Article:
- Clinical care from a registered nurse
- Home visits from a physical therapist or social worker
- Help with personal care like bathing or dressing
- Help running errands or making meals
- Some nonprofit organizations help cover the cost of treatment.
- Many drug companies have patient assistance programs. These programs provide discounts or free medication.
- Many hospitals offer programs for people who do not have insurance, or whose insurance does not cover the full cost of care.
- Medicaid provides health insurance for people with low incomes. Because it is state-run, the level of coverage depends on where you live.
- You may qualify for financial help from Social Security if you have advanced cancer.
- Some hospitals and cancer centers offer free counseling
- Online counseling
- Group counseling often costs less than one-on-one services
- Your local health department may provide cancer counseling
- Some clinics bill patients based on what they can pay
- Some medical schools offer free counseling
- The society offers online counseling and support groups as well as other emotional support programs.
- Some local chapters may provide home care equipment or can find local groups that do.
- Road to Recovery offers rides to and from treatment.
- Hope Lodge offers a free place to stay for people getting treatment far from home.
- Counseling and support
- Financial assistance
- Help paying copayments for medical care
- Caregiver support
- Financial help
- Home repair and modification
- Housing options
- Home-care services
If you or a loved one has cancer, you may need help with certain practical, financial, and emotional needs. Dealing with cancer can take a toll on your time, emotions, and budget. Support services can help you manage parts of your life affected by cancer. Learn about the types of support you can get along with groups that can help.
You may be able to get some care at home instead of at a hospital or clinic. Being around friends and family may help you feel more comfortable during treatment. Getting care at home may ease some of the pressures on caregivers, yet increase others. Ask your health care provider or social worker for what services can help with care at home. Also check with the agencies and groups listed below.
Home-care services may include:
Your health plan may help cover the cost of short-term home care. Medicare and Medicaid often cover some home-care costs. You may also have to pay for some of the costs.
Lodging and Travel Services
You may be able to get help with travel to and from your appointments. If you need to travel a long distance to receive care, you may be able to get help to cover the cost of plane fare. The National Patient Travel Center -- www.patienttravel.org lists organizations that offer free air travel for people who need long-distance cancer services. Other groups offer lodging for people getting cancer treatment far from home.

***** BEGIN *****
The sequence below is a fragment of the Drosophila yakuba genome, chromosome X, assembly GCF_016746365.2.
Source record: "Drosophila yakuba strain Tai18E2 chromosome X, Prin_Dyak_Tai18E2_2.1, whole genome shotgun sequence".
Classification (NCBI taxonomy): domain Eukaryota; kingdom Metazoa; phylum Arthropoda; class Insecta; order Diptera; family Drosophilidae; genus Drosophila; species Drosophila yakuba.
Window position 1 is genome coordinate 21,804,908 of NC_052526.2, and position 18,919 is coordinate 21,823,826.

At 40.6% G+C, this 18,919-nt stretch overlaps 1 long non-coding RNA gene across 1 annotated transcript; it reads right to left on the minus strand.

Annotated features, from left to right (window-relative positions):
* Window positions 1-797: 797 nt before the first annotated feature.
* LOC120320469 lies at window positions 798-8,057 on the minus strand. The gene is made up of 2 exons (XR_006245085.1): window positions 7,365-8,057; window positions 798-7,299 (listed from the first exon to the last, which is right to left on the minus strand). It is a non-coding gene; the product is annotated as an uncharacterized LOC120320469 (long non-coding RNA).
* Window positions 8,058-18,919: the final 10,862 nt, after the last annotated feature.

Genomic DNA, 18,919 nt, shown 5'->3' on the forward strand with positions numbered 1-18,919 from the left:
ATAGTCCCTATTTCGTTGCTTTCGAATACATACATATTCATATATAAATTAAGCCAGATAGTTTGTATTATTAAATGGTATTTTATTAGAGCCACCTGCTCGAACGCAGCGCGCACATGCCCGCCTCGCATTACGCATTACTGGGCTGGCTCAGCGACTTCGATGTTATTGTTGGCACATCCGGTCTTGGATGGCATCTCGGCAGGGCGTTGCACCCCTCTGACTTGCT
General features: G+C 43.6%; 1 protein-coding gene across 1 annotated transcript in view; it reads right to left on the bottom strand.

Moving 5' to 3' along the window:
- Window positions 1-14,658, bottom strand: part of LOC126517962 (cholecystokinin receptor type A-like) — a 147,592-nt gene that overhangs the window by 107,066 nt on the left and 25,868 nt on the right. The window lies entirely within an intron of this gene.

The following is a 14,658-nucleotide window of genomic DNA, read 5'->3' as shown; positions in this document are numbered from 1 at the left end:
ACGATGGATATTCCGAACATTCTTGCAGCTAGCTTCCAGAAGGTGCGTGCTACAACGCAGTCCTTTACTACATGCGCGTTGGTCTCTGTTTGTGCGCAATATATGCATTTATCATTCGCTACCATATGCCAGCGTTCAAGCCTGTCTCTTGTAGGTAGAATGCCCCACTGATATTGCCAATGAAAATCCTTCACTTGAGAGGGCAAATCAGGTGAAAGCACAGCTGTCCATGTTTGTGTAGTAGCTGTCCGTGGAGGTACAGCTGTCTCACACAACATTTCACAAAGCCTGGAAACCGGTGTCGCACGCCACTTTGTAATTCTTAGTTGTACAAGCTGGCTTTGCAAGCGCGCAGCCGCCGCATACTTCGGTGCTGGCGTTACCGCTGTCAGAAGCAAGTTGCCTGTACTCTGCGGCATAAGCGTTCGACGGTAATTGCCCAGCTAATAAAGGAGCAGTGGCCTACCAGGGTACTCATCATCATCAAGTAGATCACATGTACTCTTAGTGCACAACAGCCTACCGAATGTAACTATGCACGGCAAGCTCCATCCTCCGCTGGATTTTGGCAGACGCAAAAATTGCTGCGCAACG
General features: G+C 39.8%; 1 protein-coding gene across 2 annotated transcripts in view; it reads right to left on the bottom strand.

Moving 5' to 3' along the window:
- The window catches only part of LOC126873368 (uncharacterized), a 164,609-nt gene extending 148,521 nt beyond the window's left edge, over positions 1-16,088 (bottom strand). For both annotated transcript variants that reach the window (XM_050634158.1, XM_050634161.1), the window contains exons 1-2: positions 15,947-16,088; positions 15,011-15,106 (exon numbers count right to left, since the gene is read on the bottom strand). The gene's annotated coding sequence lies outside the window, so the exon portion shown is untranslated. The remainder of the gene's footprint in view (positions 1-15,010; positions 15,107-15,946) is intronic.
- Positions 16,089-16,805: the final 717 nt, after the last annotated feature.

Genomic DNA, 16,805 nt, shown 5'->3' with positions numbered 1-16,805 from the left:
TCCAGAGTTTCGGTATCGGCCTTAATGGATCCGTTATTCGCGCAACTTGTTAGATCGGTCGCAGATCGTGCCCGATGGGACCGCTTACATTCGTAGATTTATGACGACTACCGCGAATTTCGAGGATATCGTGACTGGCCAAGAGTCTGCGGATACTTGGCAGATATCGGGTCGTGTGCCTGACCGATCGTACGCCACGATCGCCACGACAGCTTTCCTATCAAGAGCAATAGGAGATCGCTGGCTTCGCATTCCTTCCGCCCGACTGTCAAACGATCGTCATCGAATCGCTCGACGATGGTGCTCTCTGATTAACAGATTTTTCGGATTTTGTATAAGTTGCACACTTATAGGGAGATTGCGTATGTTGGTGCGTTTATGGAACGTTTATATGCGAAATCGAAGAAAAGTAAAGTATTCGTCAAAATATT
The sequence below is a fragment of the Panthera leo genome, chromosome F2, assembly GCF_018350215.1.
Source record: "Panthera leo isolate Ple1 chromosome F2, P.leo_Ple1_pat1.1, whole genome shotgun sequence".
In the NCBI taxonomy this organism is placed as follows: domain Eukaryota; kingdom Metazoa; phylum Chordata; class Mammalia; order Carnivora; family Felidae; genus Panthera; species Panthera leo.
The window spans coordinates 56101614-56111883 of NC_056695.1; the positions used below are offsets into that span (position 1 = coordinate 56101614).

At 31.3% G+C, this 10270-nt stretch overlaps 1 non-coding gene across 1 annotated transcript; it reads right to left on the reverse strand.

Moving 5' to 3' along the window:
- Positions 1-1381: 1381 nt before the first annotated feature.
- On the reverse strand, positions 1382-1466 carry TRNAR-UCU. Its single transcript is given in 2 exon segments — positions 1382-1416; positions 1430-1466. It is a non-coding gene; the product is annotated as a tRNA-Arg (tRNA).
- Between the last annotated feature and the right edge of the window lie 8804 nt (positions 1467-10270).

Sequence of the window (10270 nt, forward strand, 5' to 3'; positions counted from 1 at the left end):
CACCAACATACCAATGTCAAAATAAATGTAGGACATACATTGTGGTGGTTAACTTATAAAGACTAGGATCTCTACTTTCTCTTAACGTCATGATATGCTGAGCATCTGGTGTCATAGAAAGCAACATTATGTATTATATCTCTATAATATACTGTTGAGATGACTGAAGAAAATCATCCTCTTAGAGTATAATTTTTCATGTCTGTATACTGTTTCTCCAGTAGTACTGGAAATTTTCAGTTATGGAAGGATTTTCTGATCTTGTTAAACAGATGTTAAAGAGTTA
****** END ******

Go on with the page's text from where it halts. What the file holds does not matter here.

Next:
Talk with your social worker about programs that can help cover the costs of cancer. Most hospitals have financial counselors who might be able to help.
Counseling can help you cope with difficult feelings like anger, fear, or sadness. A counselor can help you address issues with your family, self-image, or work. Look for a counselor who has experience working with people with cancer.
Your health plan may help cover the cost of counseling, but you may be limited in who you can see. Other options include:
Where to get Help
Here is a list of groups for people with cancer and their families and the services they provide.
American Cancer Society -- www.cancer.org/treatment/supportprogramsservices/index:
CancerCare -- www.cancercare.org:
Eldercare Locator -- www.eldercare.gov/Eldercare.NET/Public/Index.aspx helps connect older people with cancer and their families with local support services, which include:
Joe's House -- www.joeshouse.org helps people with cancer and their families find places to stay near cancer treatment centers.
National Agency for Home Care and Hospice -- www.nahcagencylocator.com connects people with cancer and their families with local home care and hospice services.
Patient Advocate Foundation -- www.patientadvocate.org offers help with copayments.
Ronald McDonald House Charities -- www.rmhc.org provides lodging for children with cancer and their families near treatment centers.
RxAssist -- www.rxassist.org provides a list of free and low-cost programs to help cover prescription costs.
American Society of Clinical Oncology (ASCO). Counseling. www.cancer.net/coping-with-cancer/finding-support-and-information/counseling. Accessed: 7/17/15.
American Society of Clinical Oncology (ASCO). Financial Resources. www.cancer.net/navigating-cancer-care/financial-considerations/financial-resources. Accessed: 7/17/15.
Institute of Medicine. Cancer Care For The Whole Patient: Meeting Psychosocial Health Needs. 2008. National Academies Press, Washington, DC.
Jacobsen PB, Holland JC, Steensma DP. Caring for the whole patient: The science of psychosocial care. Journal of Clinical Oncology. 2012;30(11):1151-3. PMID: 22412125 www.ncbi.nlm.nih.gov/pubmed/22412125.
National Cancer Institute, Home Care for Cancer Patients. Last updated: 3/9/09. www.cancer.gov/cancertopics/factsheet/Support/home-care. Accessed: 7/17/15.
National Cancer Institute, Organizations that Offer Support Services. supportorgs.cancer.gov/home.aspx?js=1. Accessed: 7/17/15.Accessed June 9, 2014
US Social Security Administration. Compassionate Allowances. www.ssa.gov/compassionateallowances. Accessed: 7/17/15.
- Review date:
- December 07, 2016
- Reviewed by:
- Christine Zhang, MD, Medical Oncologist, Fresno, CA. Review provided by VeriMed Healthcare Network. Also reviewed by David Zieve, MD, MHA, Isla Ogilvie, PhD, and the A.D.A.M. Editorial team.
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